Major FMCG companies in India are considering yet another round of price hikes in the coming months, as businesses try to stand against the rising inflation. This rise will be anywhere ranging from a meagre 4 per cent to up to 20 per cent. Several FMCG firms in the likes of ITC, HUL, Dabur, Britannia, among others, hiked the prices of their products for around 2-3 times during the previous year.
HUL had, in January itself, announced a hike in prices of products like soaps, detergent and items from other categories, by up to 20 per cent. Some of its flagship products to undergo price increase include Rin soap, Surf Excel detergent, Lifebuoy and Pears. HUL had last raised the prices in November 2021.
Food product makers are also considering raising prices. “The price increase at Parle will hover anywhere around 3-5 per cent and these are happening currently as we speak in certain SKUs, while for others, it will come into effect in February and even March. We have a ready stock of SKUs with changes in MRPs and they are just about hitting the retail stores,” Krishnarao Buddha, Senior Category Head, Parle Products, told Financial Express Online.
“The input costs were not high during the first year of the pandemic and it started only in 2021. In the last two years, they have taken a nominal price hike for just once for most products and twice for few SKUs like salty snacks, rusks and such bakery products,” he added.
What’s causing the price hike?
Factors such as rise in cost of wheat, oil, sugar have raised the prices of food items; while prices of personal care products like soap, etc have increased due to rise in cost of key raw material. Further, factors like increase in cost of petrol, diesel and even CNG, labour cost, packaging cost, etc is further adding up to the already inflated prices.
“Raw material prices in India as well as globally have gone up big time across commodities. This is primarily due to supply-side constraints, while demand remains strong with excess liquidity in the markets globally. We expect to increase our pure olive oil and food product prices by about 15-20 per cent over the next couple of months. We will also hike the popcorn prices as corn prices are up by 60 per cent,” Akshay Modi, Managing Director, Modi Naturals Ltd, told Financial Express Online. The company has already taken two price hikes in its cooking oil range over the last 2-3 quarters in the range of 20-40 per cent. Even as the government has reduced the import duty on cooking oil, Akshay Modi maintained that the same has been nullified by a further increase in base prices.
Meanwhile, many FMCG players are trying to absorb the rising input prices, and thereby avoid frequent hikes in product prices. “To sustain volumes, we are not implementing any price hikes as of now. However, if the commodity prices continue to show an upward trend, we will be bound to partially offset the increase by implementing market price corrections,” said Manish Aggarwal, Director, Bikano, Bikanervala Foods Pvt Ltd.
BL Agro too has no plans to increase prices, at least during January and February. “FMCG sectors like food processing are consumption-dependent, which is why when demand ebbed, prices witnessed a hike. At BL Agro, we kept the increase judicious, except for products where the cost of processing is high. For example, the cost of mustard oil in 2019 was Rs 80/kg, and it reached Rs 186/kg in 2021, which is an increase of almost 132.5 per cent,” said Ashish Khandelwal, Managing Director, BL Agro. Price rise by food manufacturers and processors is the only feasible strategy right now to maintain operating margins and offset additional expenses, he added.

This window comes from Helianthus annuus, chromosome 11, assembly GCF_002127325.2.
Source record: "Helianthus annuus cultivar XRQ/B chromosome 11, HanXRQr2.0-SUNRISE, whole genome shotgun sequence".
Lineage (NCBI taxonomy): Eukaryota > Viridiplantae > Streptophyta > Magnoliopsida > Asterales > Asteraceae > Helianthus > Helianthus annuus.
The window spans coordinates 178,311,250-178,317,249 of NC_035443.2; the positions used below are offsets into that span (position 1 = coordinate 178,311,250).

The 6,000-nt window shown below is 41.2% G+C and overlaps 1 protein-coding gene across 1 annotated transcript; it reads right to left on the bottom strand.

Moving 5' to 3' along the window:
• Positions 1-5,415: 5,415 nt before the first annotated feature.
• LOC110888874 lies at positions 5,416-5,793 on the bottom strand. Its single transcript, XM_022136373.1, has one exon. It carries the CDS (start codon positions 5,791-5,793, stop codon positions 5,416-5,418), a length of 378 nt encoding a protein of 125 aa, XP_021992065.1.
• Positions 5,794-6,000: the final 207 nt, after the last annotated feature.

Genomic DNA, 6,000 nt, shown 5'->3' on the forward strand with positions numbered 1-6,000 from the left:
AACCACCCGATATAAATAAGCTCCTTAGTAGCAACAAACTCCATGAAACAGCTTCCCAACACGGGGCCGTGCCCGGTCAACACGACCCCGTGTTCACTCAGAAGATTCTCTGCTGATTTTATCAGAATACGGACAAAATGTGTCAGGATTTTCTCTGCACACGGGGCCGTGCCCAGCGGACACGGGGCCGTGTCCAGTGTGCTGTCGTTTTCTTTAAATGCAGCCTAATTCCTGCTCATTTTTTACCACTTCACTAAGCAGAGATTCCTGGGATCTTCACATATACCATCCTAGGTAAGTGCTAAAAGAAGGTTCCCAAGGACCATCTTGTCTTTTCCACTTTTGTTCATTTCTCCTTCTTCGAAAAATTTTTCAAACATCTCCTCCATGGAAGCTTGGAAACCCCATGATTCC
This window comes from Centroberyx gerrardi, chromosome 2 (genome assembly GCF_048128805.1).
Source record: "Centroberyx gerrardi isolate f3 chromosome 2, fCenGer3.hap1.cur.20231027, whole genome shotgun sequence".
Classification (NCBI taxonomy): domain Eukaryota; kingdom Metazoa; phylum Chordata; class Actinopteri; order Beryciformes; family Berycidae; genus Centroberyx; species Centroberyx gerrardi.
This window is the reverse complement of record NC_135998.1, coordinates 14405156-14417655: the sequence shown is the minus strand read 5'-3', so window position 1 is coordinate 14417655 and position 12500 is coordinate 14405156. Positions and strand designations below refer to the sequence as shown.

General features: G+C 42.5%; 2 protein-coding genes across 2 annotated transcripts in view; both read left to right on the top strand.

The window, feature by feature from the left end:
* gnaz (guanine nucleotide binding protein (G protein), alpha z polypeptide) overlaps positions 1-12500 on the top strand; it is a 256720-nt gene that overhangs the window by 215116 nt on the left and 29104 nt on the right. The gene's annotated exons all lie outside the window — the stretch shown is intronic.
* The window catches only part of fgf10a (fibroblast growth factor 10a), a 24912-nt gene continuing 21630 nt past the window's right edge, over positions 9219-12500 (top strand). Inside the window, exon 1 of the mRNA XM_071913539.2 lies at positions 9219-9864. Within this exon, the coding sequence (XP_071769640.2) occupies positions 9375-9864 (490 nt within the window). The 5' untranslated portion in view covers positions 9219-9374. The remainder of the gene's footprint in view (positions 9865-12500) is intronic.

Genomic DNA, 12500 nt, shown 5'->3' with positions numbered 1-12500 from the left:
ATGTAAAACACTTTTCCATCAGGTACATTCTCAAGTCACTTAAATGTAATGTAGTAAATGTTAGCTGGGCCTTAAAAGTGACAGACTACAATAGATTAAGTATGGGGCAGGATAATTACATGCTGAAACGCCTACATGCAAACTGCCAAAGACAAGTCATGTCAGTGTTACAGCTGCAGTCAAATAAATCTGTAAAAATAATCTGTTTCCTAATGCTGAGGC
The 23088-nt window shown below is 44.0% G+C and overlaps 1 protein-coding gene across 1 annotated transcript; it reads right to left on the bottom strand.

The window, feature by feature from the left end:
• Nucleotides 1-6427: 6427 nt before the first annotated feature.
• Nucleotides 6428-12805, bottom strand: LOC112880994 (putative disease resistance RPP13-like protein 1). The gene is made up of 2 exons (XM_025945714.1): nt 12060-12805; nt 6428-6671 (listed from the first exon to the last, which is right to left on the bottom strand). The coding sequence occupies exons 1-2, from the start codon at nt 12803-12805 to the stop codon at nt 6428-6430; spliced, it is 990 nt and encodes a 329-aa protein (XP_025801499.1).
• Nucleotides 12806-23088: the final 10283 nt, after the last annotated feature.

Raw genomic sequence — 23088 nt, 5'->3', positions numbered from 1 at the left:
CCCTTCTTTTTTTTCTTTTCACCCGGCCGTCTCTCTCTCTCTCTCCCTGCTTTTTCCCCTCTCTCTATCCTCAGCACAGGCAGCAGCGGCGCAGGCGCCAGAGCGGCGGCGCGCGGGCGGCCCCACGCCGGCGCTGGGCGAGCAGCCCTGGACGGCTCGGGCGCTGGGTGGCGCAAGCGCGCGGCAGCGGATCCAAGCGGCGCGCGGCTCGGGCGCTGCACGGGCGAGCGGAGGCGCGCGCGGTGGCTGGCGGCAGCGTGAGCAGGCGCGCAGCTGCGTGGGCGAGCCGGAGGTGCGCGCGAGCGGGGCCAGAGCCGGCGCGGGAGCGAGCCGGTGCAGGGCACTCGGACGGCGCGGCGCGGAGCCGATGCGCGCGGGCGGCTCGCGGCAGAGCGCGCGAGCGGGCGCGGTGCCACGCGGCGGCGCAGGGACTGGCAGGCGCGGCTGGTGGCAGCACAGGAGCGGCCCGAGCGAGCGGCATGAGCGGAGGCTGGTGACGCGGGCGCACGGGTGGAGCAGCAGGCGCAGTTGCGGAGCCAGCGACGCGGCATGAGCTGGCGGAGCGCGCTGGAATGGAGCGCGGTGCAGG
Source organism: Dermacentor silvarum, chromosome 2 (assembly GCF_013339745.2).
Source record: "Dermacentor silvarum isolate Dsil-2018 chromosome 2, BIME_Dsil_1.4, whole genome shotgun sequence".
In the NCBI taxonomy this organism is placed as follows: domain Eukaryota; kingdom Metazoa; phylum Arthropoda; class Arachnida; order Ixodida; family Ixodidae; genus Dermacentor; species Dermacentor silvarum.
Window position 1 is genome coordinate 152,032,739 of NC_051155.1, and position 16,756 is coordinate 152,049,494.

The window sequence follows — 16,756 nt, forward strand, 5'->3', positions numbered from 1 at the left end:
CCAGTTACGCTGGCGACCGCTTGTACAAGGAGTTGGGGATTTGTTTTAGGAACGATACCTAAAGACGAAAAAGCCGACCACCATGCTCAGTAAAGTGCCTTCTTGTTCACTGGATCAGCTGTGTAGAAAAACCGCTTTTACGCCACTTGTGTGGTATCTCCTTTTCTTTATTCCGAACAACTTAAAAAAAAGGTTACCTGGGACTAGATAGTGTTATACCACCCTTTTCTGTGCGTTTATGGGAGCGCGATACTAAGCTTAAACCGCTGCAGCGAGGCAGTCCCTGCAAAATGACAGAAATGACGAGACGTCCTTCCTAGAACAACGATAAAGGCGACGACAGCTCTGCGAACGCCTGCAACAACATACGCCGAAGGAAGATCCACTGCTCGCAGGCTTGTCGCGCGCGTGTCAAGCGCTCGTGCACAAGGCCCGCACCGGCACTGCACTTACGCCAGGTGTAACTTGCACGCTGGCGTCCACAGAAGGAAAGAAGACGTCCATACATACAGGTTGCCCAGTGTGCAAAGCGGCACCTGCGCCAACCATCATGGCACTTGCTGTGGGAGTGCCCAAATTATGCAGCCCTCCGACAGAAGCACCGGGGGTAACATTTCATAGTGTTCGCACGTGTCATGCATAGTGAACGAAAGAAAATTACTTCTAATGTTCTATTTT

Other major companies are trying to rationalise costs elsewhere to avoid price hikes. “While prices of select items have been revised over the last few months, ITC’s focus is on effective cost management, premiumisation, favourable business mix and evaluating all avenues to mitigate costs and enhance efficiency, to ensure that we are fairly judicious in our approach and don’t have to pass on the entire burden to the consumer,” an ITC spokesperson said via mail.
Expectations from Union Budget
Even as the growing input cost has rattled the FMCG sector, businesses are testing multiple strategies to offset the impact. After negotiating on the raw material side, passing a certain share of it to the consumers, FMCG firms are now hoping for a solution in the upcoming Union Budget. Vikram Agarwal, Managing Director, Cornitos, said, “Past year has been a journey to revive the economy and we are optimistic that this year we would see increased demand for products. In order to meet the overgrowing demand, we are hoping the Union Budget helps us in getting the production cost lowered along with deduction in taxes charged on raw materials like crops, oil, and machinery.”
The consumer facing goods companies also hoped for a rationalised GST rate in order to give the industry relief from continuous increase in prices. “We are expecting rationalisation of GST. The GST rate in biscuits should go down to 12 per cent from the present 18 per cent. This is a large industry and there are lakhs of people dependent on it and this measure will really help the segment as also consumers, going forward,” said Krishnarao Buddha from Parle Products.
Similarly, Akshay Modi said, “GST on packaged/processed food should be reduced to 5 per cent as most of the ingredients are at 0 or 5 per cent. This will be more or less revenue-neutral, as due to the higher base effect of commodity prices, the GST collection is anyway soaring.”
Meanwhile, a report by Edelweiss Securities has maintained that FMCG companies could report ‘normalized margins’ in FY23 on the back of successive price hikes undertaken over the last few quarters as well as some moderation in raw materials inflation.
-First published on 21st January, 2022, at http://www.financialexpress.com.